Improving investment climate challenge for new govt: Gopinath
Mar 09 2014 , New Delhi
"The job for the next finance minister is tough. It is important to re-create an environment for growth in India, to undertake reforms that stimulate investment and improve the quality of jobs created," she said in an interview to PTI.
The general elections for the Lok Sabha had been announced. The polling will be held in nine phases beginning April 7 and the counting of votes will take place on May 16.
Gopinath, the first Indian woman to become a professor at the economics department of Harvard University, said, "the first (task before the government would be) to revive investment. This will require reducing uncertainty about tax and regulatory practices. It will require transparent and timely processes to clear projects."
Tax uncertainty remains a fundamental concern for global companies investing in India. The government's handling of the Vodafone tax case has evoked sharp reaction from global companies.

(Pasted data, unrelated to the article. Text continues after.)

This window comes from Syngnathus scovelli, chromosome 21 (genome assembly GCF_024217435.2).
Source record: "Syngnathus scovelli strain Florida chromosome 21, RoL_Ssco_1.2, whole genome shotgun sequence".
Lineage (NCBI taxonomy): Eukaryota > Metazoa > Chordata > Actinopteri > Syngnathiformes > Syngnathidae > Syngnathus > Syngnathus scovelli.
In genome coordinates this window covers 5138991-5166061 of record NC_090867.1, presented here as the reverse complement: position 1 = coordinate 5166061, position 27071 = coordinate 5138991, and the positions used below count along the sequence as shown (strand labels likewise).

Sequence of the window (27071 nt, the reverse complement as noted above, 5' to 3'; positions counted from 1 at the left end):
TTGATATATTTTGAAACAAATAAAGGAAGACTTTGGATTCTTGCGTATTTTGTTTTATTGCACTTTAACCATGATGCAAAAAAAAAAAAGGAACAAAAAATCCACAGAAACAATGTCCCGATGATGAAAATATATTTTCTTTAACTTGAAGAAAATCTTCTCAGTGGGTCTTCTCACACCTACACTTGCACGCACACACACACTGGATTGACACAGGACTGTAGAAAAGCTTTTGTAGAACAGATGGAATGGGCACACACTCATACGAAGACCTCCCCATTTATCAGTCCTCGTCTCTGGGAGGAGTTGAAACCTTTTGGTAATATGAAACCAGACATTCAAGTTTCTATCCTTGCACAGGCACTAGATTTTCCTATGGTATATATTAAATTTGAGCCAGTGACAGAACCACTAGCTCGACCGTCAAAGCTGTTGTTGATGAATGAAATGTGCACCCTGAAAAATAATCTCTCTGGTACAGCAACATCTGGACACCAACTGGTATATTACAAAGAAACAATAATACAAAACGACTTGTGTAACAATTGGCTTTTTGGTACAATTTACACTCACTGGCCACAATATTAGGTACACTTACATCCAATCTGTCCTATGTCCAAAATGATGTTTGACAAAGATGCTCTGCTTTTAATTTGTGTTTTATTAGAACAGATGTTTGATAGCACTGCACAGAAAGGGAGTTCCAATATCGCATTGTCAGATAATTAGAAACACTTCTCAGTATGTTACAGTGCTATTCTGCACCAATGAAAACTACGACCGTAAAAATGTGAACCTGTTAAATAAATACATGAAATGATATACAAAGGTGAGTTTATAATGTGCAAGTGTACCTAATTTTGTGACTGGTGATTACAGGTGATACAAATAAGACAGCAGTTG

As regards growth, Indian economy has been expanding by over 9% before being hit by the global financial meltdown of 2008.
The economic growth rate in 2012-13 has slipped to a decade low of 4.5% and in the current fiscal it is estimated to rise to 4.9%.
Gopinath also underlined the need for fiscal prudence saying it was essential for improving investment climate.
"Serious effort has to be made to contain the size of the government and keep fiscal deficits in check," she said.
On Finance Minister P Chidambaram's resolve to bring down the fiscal deficit to 4.1% in 2014-15, Gopinath said, "in the last few years there has been a disconnect between targets set by the government either for the fiscal deficit, inflation or growth and what has later played out. So there is little credibility in these targets."
"There is a need to shake things up at the Finance Ministry. It is too much of the usual suspects doing the usual things. It is time for some change," she added.
Recently, while presenting vote-on-account, Chidambaram has said the fiscal deficit for the current financial year will be contained at 4.6% of GDP, down from the budget estimate of 4.8%.